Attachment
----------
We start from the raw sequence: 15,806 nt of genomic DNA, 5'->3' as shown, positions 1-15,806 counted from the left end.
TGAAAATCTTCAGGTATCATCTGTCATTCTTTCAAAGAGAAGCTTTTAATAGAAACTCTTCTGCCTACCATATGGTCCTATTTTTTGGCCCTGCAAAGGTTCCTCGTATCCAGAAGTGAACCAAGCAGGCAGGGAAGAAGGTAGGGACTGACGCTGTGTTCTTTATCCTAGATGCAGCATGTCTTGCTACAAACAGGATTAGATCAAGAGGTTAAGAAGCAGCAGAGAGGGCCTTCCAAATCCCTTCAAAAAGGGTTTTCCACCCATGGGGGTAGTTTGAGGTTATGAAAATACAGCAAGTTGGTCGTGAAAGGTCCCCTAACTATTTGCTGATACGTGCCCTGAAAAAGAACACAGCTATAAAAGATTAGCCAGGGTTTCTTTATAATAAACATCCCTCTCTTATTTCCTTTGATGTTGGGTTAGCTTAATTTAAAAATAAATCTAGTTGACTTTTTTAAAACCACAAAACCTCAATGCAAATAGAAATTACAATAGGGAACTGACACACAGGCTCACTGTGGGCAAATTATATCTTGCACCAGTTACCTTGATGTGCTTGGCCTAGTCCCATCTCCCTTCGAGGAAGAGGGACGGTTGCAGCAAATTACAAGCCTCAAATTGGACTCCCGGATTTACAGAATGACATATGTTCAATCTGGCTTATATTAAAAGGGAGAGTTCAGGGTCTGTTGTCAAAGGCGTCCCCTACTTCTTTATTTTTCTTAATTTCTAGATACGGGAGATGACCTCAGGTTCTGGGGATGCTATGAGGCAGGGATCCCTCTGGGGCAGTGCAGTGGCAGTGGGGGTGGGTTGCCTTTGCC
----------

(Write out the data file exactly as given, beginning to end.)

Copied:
We start from the raw sequence: 15,806 nt of genomic DNA, 5'->3' as shown, positions 1-15,806 counted from the left end.
TGAAAATCTTCAGGTATCATCTGTCATTCTTTCAAAGAGAAGCTTTTAATAGAAACTCTTCTGCCTACCATATGGTCCTATTTTTTGGCCCTGCAAAGGTTCCTCGTATCCAGAAGTGAACCAAGCAGGCAGGGAAGAAGGTAGGGACTGACGCTGTGTTCTTTATCCTAGATGCAGCATGTCTTGCTACAAACAGGATTAGATCAAGAGGTTAAGAAGCAGCAGAGAGGGCCTTCCAAATCCCTTCAAAAAGGGTTTTCCACCCATGGGGGTAGTTTGAGGTTATGAAAATACAGCAAGTTGGTCGTGAAAGGTCCCCTAACTATTTGCTGATACGTGCCCTGAAAAAGAACACAGCTATAAAAGATTAGCCAGGGTTTCTTTATAATAAACATCCCTCTCTTATTTCCTTTGATGTTGGGTTAGCTTAATTTAAAAATAAATCTAGTTGACTTTTTTAAAACCACAAAACCTCAATGCAAATAGAAATTACAATAGGGAACTGACACACAGGCTCACTGTGGGCAAATTATATCTTGCACCAGTTACCTTGATGTGCTTGGCCTAGTCCCATCTCCCTTCGAGGAAGAGGGACGGTTGCAGCAAATTACAAGCCTCAAATTGGACTCCCGGATTTACAGAATGACATATGTTCAATCTGGCTTATATTAAAAGGGAGAGTTCAGGGTCTGTTGTCAAAGGCGTCCCCTACTTCTTTATTTTTCTTAATTTCTAGATACGGGAGATGACCTCAGGTTCTGGGGATGCTATGAGGCAGGGATCCCTCTGGGGCAGTGCAGTGGCAGTGGGGGTGGGTTGCCTTTGCC